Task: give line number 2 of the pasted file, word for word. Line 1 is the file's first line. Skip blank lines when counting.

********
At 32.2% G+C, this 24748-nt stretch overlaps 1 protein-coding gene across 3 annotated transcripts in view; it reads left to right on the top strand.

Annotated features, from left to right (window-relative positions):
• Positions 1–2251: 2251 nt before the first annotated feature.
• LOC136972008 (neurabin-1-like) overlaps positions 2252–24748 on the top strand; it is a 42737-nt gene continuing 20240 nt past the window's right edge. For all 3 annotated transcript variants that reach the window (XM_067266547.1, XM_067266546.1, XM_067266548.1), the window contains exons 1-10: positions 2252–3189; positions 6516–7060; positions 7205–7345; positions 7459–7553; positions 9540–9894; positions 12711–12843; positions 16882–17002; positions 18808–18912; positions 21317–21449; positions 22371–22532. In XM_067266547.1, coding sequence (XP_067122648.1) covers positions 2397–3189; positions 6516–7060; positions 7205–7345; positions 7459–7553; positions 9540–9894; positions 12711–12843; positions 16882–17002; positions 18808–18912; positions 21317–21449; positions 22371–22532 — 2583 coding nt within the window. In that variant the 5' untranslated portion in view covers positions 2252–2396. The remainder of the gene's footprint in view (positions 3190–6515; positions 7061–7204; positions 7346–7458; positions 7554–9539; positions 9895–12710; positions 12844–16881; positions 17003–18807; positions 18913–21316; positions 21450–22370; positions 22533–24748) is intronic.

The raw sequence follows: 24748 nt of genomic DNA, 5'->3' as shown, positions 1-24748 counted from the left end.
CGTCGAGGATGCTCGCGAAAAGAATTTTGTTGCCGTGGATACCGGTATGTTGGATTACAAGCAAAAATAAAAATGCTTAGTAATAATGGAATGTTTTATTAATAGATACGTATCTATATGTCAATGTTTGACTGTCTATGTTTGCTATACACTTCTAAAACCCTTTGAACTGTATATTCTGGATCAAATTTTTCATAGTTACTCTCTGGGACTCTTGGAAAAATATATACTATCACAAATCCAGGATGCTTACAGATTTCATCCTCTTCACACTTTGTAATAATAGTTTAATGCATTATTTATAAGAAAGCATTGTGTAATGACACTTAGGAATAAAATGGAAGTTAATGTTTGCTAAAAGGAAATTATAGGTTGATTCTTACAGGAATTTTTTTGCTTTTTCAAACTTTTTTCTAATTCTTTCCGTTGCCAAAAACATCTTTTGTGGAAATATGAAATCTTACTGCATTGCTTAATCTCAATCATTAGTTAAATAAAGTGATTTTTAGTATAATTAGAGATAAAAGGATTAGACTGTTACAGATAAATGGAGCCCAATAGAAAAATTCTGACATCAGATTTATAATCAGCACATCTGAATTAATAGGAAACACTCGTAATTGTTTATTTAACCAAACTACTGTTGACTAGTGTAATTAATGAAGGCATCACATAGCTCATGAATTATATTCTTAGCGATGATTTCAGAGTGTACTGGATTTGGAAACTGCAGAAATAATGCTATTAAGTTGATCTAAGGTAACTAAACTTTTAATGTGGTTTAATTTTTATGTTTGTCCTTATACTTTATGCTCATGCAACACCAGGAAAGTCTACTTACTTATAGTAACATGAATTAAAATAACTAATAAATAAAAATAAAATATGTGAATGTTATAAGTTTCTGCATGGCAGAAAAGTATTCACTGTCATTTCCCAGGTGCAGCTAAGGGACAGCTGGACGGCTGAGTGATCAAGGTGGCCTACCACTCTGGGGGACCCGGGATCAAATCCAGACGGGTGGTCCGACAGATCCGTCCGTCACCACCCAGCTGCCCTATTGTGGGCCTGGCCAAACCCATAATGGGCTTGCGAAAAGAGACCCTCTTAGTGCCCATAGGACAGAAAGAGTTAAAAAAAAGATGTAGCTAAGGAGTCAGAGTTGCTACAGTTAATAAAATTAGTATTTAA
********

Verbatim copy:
Annotated features, from left to right (window-relative positions):